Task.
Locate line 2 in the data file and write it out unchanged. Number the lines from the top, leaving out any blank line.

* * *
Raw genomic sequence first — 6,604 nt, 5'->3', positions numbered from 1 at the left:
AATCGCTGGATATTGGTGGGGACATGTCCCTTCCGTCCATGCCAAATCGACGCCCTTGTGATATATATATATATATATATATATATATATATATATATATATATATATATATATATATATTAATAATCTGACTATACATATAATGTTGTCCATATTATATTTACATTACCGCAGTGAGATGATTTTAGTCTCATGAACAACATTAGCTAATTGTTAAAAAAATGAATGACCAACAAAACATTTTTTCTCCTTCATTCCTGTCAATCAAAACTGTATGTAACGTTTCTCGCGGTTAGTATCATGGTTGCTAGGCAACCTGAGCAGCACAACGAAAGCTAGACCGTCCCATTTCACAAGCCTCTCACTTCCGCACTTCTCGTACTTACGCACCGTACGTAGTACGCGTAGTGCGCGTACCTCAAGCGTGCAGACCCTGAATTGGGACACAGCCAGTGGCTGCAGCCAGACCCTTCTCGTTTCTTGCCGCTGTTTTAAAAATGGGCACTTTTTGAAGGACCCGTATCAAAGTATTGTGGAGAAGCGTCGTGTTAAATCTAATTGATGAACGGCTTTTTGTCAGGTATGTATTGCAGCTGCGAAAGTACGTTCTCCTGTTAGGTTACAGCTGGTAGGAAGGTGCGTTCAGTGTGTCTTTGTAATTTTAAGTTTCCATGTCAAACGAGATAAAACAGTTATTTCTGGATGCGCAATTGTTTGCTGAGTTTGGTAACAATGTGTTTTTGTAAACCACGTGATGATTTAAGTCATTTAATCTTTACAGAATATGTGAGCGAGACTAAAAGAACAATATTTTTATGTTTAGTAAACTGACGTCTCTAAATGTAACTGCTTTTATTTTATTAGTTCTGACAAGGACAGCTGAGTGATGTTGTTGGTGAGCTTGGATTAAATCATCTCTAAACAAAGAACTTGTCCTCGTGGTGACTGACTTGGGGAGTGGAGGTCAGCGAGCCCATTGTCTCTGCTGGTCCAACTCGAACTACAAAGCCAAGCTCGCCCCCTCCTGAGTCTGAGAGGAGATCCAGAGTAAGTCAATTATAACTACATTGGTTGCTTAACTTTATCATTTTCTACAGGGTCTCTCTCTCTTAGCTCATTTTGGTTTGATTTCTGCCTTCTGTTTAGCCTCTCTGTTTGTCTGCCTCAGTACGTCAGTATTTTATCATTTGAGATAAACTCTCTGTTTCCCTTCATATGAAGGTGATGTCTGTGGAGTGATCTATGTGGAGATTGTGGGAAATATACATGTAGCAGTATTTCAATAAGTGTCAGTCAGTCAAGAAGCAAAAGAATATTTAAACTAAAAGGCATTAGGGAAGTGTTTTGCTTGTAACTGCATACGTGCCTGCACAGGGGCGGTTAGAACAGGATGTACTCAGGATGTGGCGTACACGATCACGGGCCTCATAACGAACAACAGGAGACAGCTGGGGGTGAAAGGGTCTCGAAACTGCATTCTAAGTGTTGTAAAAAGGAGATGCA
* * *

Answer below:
AATCGCTGGATATTGGTGGGGACATGTCCCTTCCGTCCATGCCAAATCGACGCCCTTGTGATATATATATATATATATATATATATATATATATATATATATATATATATATATATATATTAATAATCTGACTATACATATAATGTTGTCCATATTATATTTACATTACCGCAGTGAGATGATTTTAGTCTCATGAACAACATTAGCTAATTGTTAAAAAAATGAATGACCAACAAAACATTTTTTCTCCTTCATTCCTGTCAATCAAAACTGTATGTAACGTTTCTCGCGGTTAGTATCATGGTTGCTAGGCAACCTGAGCAGCACAACGAAAGCTAGACCGTCCCATTTCACAAGCCTCTCACTTCCGCACTTCTCGTACTTACGCACCGTACGTAGTACGCGTAGTGCGCGTACCTCAAGCGTGCAGACCCTGAATTGGGACACAGCCAGTGGCTGCAGCCAGACCCTTCTCGTTTCTTGCCGCTGTTTTAAAAATGGGCACTTTTTGAAGGACCCGTATCAAAGTATTGTGGAGAAGCGTCGTGTTAAATCTAATTGATGAACGGCTTTTTGTCAGGTATGTATTGCAGCTGCGAAAGTACGTTCTCCTGTTAGGTTACAGCTGGTAGGAAGGTGCGTTCAGTGTGTCTTTGTAATTTTAAGTTTCCATGTCAAACGAGATAAAACAGTTATTTCTGGATGCGCAATTGTTTGCTGAGTTTGGTAACAATGTGTTTTTGTAAACCACGTGATGATTTAAGTCATTTAATCTTTACAGAATATGTGAGCGAGACTAAAAGAACAATATTTTTATGTTTAGTAAACTGACGTCTCTAAATGTAACTGCTTTTATTTTATTAGTTCTGACAAGGACAGCTGAGTGATGTTGTTGGTGAGCTTGGATTAAATCATCTCTAAACAAAGAACTTGTCCTCGTGGTGACTGACTTGGGGAGTGGAGGTCAGCGAGCCCATTGTCTCTGCTGGTCCAACTCGAACTACAAAGCCAAGCTCGCCCCCTCCTGAGTCTGAGAGGAGATCCAGAGTAAGTCAATTATAACTACATTGGTTGCTTAACTTTATCATTTTCTACAGGGTCTCTCTCTCTTAGCTCATTTTGGTTTGATTTCTGCCTTCTGTTTAGCCTCTCTGTTTGTCTGCCTCAGTACGTCAGTATTTTATCATTTGAGATAAACTCTCTGTTTCCCTTCATATGAAGGTGATGTCTGTGGAGTGATCTATGTGGAGATTGTGGGAAATATACATGTAGCAGTATTTCAATAAGTGTCAGTCAGTCAAGAAGCAAAAGAATATTTAAACTAAAAGGCATTAGGGAAGTGTTTTGCTTGTAACTGCATACGTGCCTGCACAGGGGCGGTTAGAACAGGATGTACTCAGGATGTGGCGTACACGATCACGGGCCTCATAACGAACAACAGGAGACAGCTGGGGGTGAAAGGGTCTCGAAACTGCATTCTAAGTGTTGTAAAAAGGAGATGCA